Optimism for me isn’t a passive expectation that things will get better; it’s a conviction that we can make things better — that whatever suffering we see, no matter how bad it is, we can help people if we don’t lose hope and if we don’t look away.”
As an optimist, even I can’t deny it has been a nasty time for world events. If you look only at the aggregate—Gaza and Israel, Robin Williams, Ferguson, ISIS, the loss of another good journalist to extremists—it’s all too easy to find yourself sinking into despair.
When we try to reach our arms around all the suffering in the world at once, we find ourselves coming up woefully short, a surefire way to feel defeated
What part can an optimist like me play in helping others in a time like this? I can’t be a savior. I’m not a soldier or an officer, not even really a journalist in the formal sense—I’m not likely to be of much help in person in most of these places.
Instead, I’d like to remind you of something I teach my writing students: You can neither write nor revise an entire project at once; if you try, you will overwhelm and probably discourage yourself into quitting. The same goes for fixing what is broken in the world. Maybe you can’t change the state of race relations in the nation, but you can look into your own heart, and examine and change the way you relate to the issues, and the people who reflect them in your every day life. Write about it. Call a friend. Share something truthful or hopeful. You can’t staunch, heal or take away the “everything” of anything, but you can tend to a tiny corner of it and see what arises.
Ever notice how popular those videos are of small acts of human kindness? Someone lifts an elderly man who has been knocked to his knees on a busy street; a family tips a hardworking waitress $1,000. A fireman risks his life to save a cat from a burning building. They are popular because little acts of kindness give us a sense of being part of the solution, of not looking away, of caring enough to act. Small acts of kindness restore hope in times of darkness.
Once, last summer, my son and I walked up to our car in a in a San Jose parking lot. The beating sun had so incinerated the hot concrete it made our shoes stick to the dangerously hot ground. As we got into our car, where I was quickly able to blast the A/C, a man in tattered clothing and months’ growth of beard stumbled past us, all his belongings tucked into a weathered knapsack. There was a glazy look to his eyes of a body overwhelmed by heat and probably hunger. He walked with a determined, but heavy footfall, as though each foot weighed a ton.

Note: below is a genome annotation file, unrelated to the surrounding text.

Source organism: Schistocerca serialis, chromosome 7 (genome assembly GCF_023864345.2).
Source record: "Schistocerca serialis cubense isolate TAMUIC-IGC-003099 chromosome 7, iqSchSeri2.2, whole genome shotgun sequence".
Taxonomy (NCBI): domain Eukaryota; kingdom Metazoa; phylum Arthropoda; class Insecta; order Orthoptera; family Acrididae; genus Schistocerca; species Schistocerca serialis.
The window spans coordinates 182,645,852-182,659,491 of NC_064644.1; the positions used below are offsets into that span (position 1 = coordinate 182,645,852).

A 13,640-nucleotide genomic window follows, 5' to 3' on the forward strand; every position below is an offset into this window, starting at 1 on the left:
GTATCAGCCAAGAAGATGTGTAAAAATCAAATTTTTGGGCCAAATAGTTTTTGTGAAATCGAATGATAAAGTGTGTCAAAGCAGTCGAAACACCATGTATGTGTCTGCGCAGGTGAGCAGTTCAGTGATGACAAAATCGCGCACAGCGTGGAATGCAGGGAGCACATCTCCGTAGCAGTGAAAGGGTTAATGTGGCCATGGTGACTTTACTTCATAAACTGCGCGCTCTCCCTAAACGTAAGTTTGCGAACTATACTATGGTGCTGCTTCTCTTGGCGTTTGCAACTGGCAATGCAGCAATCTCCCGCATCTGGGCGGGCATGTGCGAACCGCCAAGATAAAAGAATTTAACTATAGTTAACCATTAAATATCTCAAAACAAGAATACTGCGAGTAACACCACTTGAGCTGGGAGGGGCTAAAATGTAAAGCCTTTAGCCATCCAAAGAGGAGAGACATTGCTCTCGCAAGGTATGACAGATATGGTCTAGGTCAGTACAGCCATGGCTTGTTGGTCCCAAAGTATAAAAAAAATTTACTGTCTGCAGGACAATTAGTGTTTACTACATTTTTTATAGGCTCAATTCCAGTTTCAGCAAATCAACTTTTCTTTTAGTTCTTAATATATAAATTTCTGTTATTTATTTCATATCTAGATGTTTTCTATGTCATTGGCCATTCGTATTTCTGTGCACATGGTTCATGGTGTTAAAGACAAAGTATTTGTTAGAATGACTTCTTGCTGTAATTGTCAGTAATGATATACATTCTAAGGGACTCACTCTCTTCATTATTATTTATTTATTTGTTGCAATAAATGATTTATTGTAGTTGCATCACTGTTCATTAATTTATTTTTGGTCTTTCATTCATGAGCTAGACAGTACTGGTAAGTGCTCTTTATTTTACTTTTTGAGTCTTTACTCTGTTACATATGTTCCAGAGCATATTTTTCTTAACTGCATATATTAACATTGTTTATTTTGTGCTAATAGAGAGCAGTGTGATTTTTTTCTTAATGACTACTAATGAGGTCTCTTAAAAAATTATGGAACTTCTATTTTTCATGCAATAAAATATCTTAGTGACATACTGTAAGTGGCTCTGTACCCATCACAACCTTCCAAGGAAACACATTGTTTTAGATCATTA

All I had in the car with me was one bottle of water, a protein bar and three dollars. I pulled up beside him, and handed them over to him, insisting that he go find some shade. I have no idea of his story, how he got where he was, and what happened to him after we left. I could have judged him for being a slacker, a loser, making his own dumb luck. But in that moment I just saw suffering, and I was in a position to ameliorate just a tiny bit of it.
I don’t think of this as a particularly benevolent act. If anything, I think of it as the least anyone could do in a situation like that. Someone else might have tried to help him find a place to stay, or given him money, or taken him somewhere for a meal. But my son has never forgotten this moment. He repeats it to me over and over. “Remember when you helped that homeless man, Mama? When I grow up, I’m going to do that, too.”
“You don’t have to wait till you grow up,” I tell him. “You can help in lots of ways, and you don’t even have to give money or food to do so.”
In fact, I’m often surprised by what the smallest gesture means to another person. For instance, have you ever noticed the way a frowning, dark-eyed clerk at a business you frequent will suddenly brighten when you ask how their day is going? I recommend you try it. Amazing, too, what a little eye contact will do with someone who is treated as invisible at their job or elsewhere. We rush through our days, forgetting that the people who make our coffee, service our cars, bag our groceries and take care of our children are not other; they’re us. And we all appreciate being seen and noticed as human. Of course you may also try: checking in with your friend who suffers from depression; or asking to hear the other side of the story, whatever it may be; in fact, it’s optimistic to consider that there is always another side of the story, and that before we snap to judgment and blame, we might first try to learn more.
I love what Bill and Melinda Gates had to say in that quote above, because it’s part of my own philosophy of optimism. If we keep our eyes open for solutions rather than rushing to judgment, if we at least attempt solutions even in the face of the unsolvable, and if we seek to understand, we can connect and create space for the possibility of change.
I understand that we are not all optimists—that many people have lived through situations that make it patently hard to feel hopeful or positive about things again. Which is why I’m speaking to those of you who are like me, or could be—those of you who can indeed look to the future with hope; those who believe in trying to find new paths and alternatives. You can’t solve the suffering of the world, but you can help in small ways, in your own family, neighborhood or town.
Photo credit: “Help” by Quinn Dombrowski is licensed under a Creative Commons Attribution 4.0 International License.